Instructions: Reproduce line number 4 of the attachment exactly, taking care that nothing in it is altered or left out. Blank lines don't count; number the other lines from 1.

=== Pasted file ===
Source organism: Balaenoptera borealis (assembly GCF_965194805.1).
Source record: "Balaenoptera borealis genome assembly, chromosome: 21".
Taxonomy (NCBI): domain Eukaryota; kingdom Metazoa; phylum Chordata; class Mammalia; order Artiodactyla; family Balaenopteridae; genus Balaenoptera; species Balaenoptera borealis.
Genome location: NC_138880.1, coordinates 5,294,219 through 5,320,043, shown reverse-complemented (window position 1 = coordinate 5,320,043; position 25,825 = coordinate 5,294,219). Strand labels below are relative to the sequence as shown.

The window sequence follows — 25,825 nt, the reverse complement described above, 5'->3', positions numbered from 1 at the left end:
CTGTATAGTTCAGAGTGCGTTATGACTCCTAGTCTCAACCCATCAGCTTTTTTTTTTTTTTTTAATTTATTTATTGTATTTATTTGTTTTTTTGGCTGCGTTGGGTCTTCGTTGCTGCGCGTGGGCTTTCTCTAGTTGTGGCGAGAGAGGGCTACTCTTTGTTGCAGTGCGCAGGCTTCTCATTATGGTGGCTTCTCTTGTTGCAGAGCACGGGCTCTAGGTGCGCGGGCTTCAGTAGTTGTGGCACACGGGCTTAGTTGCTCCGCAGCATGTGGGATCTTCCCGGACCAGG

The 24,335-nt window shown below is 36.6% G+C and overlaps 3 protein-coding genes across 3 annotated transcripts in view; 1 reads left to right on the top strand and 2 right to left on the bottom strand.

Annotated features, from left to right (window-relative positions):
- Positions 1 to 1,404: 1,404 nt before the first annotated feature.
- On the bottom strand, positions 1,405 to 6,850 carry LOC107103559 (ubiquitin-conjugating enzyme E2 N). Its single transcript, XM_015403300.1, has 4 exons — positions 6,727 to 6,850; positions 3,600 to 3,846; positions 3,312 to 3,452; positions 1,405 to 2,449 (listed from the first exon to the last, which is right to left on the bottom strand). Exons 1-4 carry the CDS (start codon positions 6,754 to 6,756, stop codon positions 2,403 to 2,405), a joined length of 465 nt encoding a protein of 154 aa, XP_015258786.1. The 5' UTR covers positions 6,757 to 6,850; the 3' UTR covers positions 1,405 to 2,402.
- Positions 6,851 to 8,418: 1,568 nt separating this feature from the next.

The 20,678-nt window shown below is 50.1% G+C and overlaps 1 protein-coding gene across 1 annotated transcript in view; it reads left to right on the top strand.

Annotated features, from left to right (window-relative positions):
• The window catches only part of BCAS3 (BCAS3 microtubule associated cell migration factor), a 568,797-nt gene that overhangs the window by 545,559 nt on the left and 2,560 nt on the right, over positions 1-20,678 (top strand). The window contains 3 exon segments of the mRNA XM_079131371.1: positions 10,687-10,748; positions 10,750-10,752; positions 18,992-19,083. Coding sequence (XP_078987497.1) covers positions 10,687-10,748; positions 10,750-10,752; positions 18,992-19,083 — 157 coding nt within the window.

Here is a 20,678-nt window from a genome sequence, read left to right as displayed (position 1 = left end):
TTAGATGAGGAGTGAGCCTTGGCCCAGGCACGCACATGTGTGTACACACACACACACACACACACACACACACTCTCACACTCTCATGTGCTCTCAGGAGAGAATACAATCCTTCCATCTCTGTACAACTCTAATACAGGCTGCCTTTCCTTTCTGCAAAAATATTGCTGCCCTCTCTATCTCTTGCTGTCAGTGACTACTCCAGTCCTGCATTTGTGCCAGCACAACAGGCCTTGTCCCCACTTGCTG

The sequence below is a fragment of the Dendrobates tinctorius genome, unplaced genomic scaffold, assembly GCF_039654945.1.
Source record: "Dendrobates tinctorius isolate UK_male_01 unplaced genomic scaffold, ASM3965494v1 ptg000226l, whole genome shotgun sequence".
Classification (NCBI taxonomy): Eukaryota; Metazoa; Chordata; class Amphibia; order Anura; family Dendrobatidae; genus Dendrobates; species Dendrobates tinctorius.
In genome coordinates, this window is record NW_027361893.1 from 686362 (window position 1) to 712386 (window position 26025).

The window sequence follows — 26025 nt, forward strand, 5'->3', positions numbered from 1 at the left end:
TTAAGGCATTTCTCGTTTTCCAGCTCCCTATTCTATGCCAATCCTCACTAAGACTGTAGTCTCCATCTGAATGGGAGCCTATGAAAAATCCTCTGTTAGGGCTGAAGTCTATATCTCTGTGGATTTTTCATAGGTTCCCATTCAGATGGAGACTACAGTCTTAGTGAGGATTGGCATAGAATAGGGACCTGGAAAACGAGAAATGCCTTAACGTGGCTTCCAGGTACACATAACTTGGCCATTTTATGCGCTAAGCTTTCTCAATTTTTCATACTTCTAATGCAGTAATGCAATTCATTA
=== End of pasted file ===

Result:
Genome location: NC_138880.1, coordinates 5,294,219 through 5,320,043, shown reverse-complemented (window position 1 = coordinate 5,320,043; position 25,825 = coordinate 5,294,219). Strand labels below are relative to the sequence as shown.